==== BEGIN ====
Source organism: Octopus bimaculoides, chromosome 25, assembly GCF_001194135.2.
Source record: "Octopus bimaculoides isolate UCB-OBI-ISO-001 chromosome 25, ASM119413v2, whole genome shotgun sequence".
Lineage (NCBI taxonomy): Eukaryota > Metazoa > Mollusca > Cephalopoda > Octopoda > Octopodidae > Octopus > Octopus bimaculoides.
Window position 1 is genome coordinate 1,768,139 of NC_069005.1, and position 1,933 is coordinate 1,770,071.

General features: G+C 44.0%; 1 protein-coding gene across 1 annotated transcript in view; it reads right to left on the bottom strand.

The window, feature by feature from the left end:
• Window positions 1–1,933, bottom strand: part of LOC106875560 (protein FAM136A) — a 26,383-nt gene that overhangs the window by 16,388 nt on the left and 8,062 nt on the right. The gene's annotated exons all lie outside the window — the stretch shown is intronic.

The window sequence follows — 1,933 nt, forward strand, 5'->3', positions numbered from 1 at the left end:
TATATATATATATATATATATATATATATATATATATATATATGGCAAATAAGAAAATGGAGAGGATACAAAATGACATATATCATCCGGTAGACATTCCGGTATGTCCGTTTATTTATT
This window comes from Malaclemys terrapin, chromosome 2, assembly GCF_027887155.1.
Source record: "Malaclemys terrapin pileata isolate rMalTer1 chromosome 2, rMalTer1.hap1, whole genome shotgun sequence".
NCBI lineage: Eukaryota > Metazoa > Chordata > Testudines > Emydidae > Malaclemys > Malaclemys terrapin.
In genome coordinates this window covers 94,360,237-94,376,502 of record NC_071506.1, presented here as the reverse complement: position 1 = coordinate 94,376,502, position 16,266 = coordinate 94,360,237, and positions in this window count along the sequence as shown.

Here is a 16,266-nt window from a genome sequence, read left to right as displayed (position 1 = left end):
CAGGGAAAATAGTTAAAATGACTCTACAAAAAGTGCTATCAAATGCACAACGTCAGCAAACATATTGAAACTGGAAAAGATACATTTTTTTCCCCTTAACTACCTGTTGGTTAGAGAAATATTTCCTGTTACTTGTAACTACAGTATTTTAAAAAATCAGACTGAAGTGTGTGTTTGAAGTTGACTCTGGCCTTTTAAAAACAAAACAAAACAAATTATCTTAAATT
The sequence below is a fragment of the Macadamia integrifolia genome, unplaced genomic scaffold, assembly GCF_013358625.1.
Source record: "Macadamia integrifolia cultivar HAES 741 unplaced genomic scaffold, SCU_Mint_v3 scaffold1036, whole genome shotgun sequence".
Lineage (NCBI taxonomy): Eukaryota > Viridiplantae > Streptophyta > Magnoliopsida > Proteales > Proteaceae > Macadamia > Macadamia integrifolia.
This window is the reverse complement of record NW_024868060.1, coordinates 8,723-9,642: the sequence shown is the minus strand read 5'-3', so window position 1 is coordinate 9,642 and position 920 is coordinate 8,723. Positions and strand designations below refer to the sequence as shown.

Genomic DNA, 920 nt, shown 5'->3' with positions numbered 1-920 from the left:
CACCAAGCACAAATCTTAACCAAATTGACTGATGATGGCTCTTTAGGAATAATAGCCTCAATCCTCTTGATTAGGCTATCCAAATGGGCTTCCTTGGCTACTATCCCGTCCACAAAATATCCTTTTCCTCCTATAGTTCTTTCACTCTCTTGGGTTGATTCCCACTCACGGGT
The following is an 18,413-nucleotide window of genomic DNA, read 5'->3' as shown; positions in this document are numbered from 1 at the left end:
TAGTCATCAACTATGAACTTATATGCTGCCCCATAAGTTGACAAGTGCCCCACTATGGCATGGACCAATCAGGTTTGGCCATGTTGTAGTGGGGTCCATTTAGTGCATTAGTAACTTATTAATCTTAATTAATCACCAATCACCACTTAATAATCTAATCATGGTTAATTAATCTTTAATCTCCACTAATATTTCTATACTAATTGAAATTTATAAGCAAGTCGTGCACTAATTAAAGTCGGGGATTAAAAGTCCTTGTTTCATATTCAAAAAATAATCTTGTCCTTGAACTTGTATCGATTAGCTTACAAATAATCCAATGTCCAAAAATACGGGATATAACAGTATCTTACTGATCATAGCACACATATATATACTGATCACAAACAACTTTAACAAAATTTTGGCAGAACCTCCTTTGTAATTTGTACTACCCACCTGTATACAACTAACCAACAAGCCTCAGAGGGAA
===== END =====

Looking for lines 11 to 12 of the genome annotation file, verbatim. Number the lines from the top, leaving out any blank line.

Source record: "Malaclemys terrapin pileata isolate rMalTer1 chromosome 2, rMalTer1.hap1, whole genome shotgun sequence".
NCBI lineage: Eukaryota > Metazoa > Chordata > Testudines > Emydidae > Malaclemys > Malaclemys terrapin.